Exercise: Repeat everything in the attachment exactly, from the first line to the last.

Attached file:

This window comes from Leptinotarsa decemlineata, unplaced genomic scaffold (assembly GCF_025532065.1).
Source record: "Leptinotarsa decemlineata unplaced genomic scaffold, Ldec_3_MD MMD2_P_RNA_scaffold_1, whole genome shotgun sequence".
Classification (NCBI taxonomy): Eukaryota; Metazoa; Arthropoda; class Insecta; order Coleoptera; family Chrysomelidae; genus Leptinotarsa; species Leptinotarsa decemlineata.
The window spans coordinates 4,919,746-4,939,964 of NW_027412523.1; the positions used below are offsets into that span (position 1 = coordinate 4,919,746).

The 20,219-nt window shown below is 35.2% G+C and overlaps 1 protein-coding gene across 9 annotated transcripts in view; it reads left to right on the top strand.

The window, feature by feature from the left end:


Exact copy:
This window comes from Leptinotarsa decemlineata, unplaced genomic scaffold (assembly GCF_025532065.1).
Source record: "Leptinotarsa decemlineata unplaced genomic scaffold, Ldec_3_MD MMD2_P_RNA_scaffold_1, whole genome shotgun sequence".
Classification (NCBI taxonomy): Eukaryota; Metazoa; Arthropoda; class Insecta; order Coleoptera; family Chrysomelidae; genus Leptinotarsa; species Leptinotarsa decemlineata.
The window spans coordinates 4,919,746-4,939,964 of NW_027412523.1; the positions used below are offsets into that span (position 1 = coordinate 4,919,746).

The 20,219-nt window shown below is 35.2% G+C and overlaps 1 protein-coding gene across 9 annotated transcripts in view; it reads left to right on the top strand.

The window, feature by feature from the left end: